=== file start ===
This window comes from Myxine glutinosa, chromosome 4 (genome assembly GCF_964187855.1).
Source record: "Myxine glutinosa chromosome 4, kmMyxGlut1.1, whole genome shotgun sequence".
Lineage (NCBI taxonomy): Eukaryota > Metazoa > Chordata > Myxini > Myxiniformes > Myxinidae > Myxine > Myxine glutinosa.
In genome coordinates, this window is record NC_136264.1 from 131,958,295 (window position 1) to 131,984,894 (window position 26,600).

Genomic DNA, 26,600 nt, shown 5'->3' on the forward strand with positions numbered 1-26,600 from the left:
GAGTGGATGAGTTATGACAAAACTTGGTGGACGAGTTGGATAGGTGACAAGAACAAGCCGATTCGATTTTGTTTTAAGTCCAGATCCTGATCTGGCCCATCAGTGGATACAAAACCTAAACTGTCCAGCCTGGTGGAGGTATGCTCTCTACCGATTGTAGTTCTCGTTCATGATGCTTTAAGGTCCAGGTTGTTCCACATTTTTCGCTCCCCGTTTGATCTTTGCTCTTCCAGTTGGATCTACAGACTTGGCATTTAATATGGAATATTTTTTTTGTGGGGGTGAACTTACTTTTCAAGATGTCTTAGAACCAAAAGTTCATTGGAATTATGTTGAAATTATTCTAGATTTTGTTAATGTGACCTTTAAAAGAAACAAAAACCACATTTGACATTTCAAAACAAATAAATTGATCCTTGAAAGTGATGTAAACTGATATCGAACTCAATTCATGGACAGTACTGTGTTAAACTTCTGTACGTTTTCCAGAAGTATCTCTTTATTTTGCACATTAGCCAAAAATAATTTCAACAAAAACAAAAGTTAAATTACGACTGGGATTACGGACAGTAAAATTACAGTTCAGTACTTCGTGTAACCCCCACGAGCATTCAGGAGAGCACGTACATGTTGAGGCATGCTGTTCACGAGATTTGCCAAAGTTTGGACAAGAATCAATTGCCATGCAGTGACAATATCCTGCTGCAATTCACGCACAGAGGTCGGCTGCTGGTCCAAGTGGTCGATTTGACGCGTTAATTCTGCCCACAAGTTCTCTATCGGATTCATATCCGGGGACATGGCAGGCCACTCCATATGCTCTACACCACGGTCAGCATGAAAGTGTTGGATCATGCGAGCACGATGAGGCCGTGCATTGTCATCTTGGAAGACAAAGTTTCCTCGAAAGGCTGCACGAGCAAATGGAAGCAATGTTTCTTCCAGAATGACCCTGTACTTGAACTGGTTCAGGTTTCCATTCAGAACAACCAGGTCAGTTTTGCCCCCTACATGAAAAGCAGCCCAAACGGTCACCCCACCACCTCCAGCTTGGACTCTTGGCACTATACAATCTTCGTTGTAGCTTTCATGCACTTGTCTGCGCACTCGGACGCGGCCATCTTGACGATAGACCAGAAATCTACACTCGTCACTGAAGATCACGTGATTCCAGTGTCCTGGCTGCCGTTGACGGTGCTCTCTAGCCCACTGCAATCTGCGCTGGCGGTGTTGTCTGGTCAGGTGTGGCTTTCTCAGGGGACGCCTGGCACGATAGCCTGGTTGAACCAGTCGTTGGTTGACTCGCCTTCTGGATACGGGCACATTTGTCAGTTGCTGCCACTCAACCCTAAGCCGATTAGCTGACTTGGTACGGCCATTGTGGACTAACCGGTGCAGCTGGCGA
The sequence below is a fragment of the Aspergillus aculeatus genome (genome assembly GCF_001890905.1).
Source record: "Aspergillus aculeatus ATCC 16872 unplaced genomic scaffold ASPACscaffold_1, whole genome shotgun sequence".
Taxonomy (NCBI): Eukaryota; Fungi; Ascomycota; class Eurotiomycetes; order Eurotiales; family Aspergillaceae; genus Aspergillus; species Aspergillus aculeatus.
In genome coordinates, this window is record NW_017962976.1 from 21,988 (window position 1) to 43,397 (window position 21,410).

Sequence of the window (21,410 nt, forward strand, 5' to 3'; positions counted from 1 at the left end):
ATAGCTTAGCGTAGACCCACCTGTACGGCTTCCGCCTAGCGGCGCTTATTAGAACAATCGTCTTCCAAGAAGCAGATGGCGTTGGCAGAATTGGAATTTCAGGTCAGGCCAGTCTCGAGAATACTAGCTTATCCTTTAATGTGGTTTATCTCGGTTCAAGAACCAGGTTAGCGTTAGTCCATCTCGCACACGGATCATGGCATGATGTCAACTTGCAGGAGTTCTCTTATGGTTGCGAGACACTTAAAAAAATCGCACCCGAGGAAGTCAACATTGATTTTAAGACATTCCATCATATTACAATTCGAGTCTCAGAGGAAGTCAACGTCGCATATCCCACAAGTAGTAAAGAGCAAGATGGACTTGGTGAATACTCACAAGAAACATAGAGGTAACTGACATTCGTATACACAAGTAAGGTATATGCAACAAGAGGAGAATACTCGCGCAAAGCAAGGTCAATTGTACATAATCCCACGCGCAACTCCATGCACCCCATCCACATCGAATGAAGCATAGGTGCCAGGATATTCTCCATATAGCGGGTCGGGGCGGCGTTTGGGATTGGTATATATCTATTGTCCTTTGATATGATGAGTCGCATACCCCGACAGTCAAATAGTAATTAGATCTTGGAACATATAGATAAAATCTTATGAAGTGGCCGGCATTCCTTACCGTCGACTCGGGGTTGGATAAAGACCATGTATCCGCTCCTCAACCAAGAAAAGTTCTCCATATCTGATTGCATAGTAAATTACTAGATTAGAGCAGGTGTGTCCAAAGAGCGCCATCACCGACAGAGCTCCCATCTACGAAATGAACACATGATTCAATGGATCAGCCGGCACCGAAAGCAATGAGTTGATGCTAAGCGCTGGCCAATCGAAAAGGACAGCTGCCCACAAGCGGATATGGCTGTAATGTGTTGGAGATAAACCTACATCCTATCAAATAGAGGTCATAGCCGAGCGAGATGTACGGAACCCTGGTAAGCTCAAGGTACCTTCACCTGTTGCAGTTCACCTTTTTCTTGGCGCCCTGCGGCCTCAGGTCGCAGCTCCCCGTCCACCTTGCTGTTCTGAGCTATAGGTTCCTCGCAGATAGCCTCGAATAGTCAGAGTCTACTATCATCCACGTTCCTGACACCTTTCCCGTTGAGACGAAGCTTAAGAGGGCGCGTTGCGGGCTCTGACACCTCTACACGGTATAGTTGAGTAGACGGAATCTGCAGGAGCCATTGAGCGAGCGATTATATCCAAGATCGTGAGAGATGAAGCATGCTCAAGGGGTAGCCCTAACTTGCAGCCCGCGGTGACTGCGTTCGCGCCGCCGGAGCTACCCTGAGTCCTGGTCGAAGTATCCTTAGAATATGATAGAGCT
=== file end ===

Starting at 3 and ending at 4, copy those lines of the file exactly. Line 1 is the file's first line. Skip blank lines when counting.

Lineage (NCBI taxonomy): Eukaryota > Metazoa > Chordata > Myxini > Myxiniformes > Myxinidae > Myxine > Myxine glutinosa.
In genome coordinates, this window is record NC_136264.1 from 131,958,295 (window position 1) to 131,984,894 (window position 26,600).